The Ship Be Sinking

Mouth Almighty

Leave Tom Atencio Alone!!!!

So many issues here.

– He’s trying to “be methodical about everything” but admits he entered large-scale business on PPV with fighters signed for hundreds of thousands of dollars without any meaningful business plan (“we did a huge show, we did a second huge show, now I’m just trying to figure out how we do our third show”).

– Complains about being judged as though he’s had experience on promoting before, fails to consider whether starting out smaller might have made sense.

– Complains of lack of experience, but does not appear to have learned thing one about the reasons for the death of IFL, Elite XC, etc. (among them, the need for good TV plus control of expenditures).

– Has begun blaming his customers (“The fans and the media treat me like I’m on my 10th show”) which is never ever a good sign, and probably indicates that he’s spending WAY too much time reading hardcores on the internet. Not that that’s a surprise.

– In response to the question “So what’s the message you want fans to hear directly from you?“, he answers “First and foremost, that I’m a fan”. Except that he’s now a promoter, at least in theory; but a promoter who thinks like a fan isn’t a promoter, he’s a money mark, and will soon be back on the sidelines from whence he came, standing next to the Bodog guy.

– “‘I’m not saying that we’re pulling out, I just don’t want to get ahead of myself.” What a great tag line for their next show, “Affliction: We’re Out of Money.”

– “I didn’t come out to compete with the UFC, but a lot of people have put me in that position.” Gee, perhaps allowing your major star to issue grandstand challenges to the UFC champions while competing in not just the same PPV industry, but the same MMA section of the PPV industry, may have given people this impression? Perhaps, say, having Randy Couture in the ring with Fedor to hype a fight between them while Randy was under UFC contract and in litigation with Zuffa  might have contributed to the perception of competition?

I’m going to blow a synapse if I go through too much more of this stuff. The worst part is, Atencio comes off as a fairly nice guy in interviews and I bought and enjoyed his first two shows and would happily buy the third if they do Fedor/Barnett on top; you almost have to feel sorry for the guy. But my god, the lack of understanding of the business here is amazing, and it’s the kind of thing that should be easily remedied: pick up the phone and call Richard Shaeffer at Golden Boy, your theoretical partners, or else pony up the $10 monthly for the Wrestling Observer and pay attention to Dave Meltzer. No matter how you define the market- PPV, combat sports promotions, specifically MMA, whatever- it’s no longer a business in its infancy. Enough people have tried enough things and lost enough money that we have a relatively clear set of strategies which will work and strategies which won’t, enough so that there’s every reason to believe that a non-UFC promoter who pays attention, like say the guys at Strikeforce, can make a very profitable go at this. Affliction hasn’t done everything wrong of course (they’ve done a good job promoting Fedor into being a low-level drawing card, and their shows themselves are fun), but beyond their small successes here and there they’ve been almost a textbook example of how not to run a fight promotion and this interview really illustrates why. Being a fan is a wonderful thing; but thinking like a fan when you’re a promoter is the kiss of death, because it leads to things like paying Matt Lindland hundreds of thousands of dollars per fight which you won’t make back, because you think he’s really good. Which he is; but he’s also absolutely no buys, which no TV-less startup can afford. Promoting is about understanding how to appeal to average and peripheral fans, not sharing the tastes of hardcores.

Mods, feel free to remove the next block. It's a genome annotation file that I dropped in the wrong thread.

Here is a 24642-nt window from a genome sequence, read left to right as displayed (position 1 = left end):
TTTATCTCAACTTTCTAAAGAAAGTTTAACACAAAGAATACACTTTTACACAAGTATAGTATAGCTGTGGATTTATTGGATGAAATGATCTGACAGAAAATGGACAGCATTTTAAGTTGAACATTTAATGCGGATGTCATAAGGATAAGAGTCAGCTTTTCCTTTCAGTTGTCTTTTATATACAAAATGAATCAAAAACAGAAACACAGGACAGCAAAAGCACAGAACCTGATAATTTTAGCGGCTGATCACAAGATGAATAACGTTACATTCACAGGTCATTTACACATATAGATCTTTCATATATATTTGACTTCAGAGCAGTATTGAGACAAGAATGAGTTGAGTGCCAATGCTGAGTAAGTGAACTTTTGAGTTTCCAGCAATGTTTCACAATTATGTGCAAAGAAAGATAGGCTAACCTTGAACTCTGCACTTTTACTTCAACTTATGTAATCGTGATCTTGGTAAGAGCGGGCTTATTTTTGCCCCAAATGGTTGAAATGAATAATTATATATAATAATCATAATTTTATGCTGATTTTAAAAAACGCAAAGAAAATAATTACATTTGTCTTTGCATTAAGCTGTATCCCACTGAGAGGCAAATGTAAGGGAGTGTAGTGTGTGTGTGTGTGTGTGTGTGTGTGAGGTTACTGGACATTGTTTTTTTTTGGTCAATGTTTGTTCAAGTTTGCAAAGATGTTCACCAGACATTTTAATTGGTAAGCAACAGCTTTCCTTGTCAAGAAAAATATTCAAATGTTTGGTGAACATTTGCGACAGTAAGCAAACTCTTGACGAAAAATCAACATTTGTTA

Obviously it’s never a good thing when a promotion goes out of business. Lots of people end up unemployed and fighter pay goes down with the reduced leverage for negotiation. But with Strikeforce expanding, I think there’s enough space here to say that sadness isn’t my first reaction to watching Affliction die. It’s a bit like that old-timey news footage of poorly designed flight machines, pre-Wright brothers: an ungainly contraption designed by amateurs and doomed from the start, falling apart in hilarious fashion without ever really getting off the ground. Tragicomedic. Hopefully the next generation of promoters learn from this.


March 3, 2009 - Posted by | MMA | ,

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